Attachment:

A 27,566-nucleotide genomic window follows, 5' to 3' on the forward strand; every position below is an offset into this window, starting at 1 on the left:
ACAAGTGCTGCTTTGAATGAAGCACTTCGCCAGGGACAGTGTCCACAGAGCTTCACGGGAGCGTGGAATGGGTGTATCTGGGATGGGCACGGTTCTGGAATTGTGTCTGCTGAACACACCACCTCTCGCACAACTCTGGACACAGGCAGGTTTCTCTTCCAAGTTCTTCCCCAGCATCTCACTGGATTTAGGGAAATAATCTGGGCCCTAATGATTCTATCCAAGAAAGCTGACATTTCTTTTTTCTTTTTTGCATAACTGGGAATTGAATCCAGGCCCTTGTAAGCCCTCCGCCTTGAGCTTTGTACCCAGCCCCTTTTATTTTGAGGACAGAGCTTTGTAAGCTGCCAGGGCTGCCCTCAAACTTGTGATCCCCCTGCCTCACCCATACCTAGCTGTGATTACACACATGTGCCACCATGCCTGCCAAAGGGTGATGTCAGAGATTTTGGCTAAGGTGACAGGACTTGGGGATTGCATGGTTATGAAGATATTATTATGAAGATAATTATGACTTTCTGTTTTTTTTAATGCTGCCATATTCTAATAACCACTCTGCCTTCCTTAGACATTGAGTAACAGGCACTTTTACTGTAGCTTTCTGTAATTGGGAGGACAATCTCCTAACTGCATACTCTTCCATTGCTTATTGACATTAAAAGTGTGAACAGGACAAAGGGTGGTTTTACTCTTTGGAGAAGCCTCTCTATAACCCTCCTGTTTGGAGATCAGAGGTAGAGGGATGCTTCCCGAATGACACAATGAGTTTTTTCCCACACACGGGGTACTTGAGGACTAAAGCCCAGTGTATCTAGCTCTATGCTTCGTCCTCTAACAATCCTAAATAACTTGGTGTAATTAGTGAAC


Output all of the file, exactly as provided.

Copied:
A 27,566-nucleotide genomic window follows, 5' to 3' on the forward strand; every position below is an offset into this window, starting at 1 on the left:
ACAAGTGCTGCTTTGAATGAAGCACTTCGCCAGGGACAGTGTCCACAGAGCTTCACGGGAGCGTGGAATGGGTGTATCTGGGATGGGCACGGTTCTGGAATTGTGTCTGCTGAACACACCACCTCTCGCACAACTCTGGACACAGGCAGGTTTCTCTTCCAAGTTCTTCCCCAGCATCTCACTGGATTTAGGGAAATAATCTGGGCCCTAATGATTCTATCCAAGAAAGCTGACATTTCTTTTTTCTTTTTTGCATAACTGGGAATTGAATCCAGGCCCTTGTAAGCCCTCCGCCTTGAGCTTTGTACCCAGCCCCTTTTATTTTGAGGACAGAGCTTTGTAAGCTGCCAGGGCTGCCCTCAAACTTGTGATCCCCCTGCCTCACCCATACCTAGCTGTGATTACACACATGTGCCACCATGCCTGCCAAAGGGTGATGTCAGAGATTTTGGCTAAGGTGACAGGACTTGGGGATTGCATGGTTATGAAGATATTATTATGAAGATAATTATGACTTTCTGTTTTTTTTAATGCTGCCATATTCTAATAACCACTCTGCCTTCCTTAGACATTGAGTAACAGGCACTTTTACTGTAGCTTTCTGTAATTGGGAGGACAATCTCCTAACTGCATACTCTTCCATTGCTTATTGACATTAAAAGTGTGAACAGGACAAAGGGTGGTTTTACTCTTTGGAGAAGCCTCTCTATAACCCTCCTGTTTGGAGATCAGAGGTAGAGGGATGCTTCCCGAATGACACAATGAGTTTTTTCCCACACACGGGGTACTTGAGGACTAAAGCCCAGTGTATCTAGCTCTATGCTTCGTCCTCTAACAATCCTAAATAACTTGGTGTAATTAGTGAAC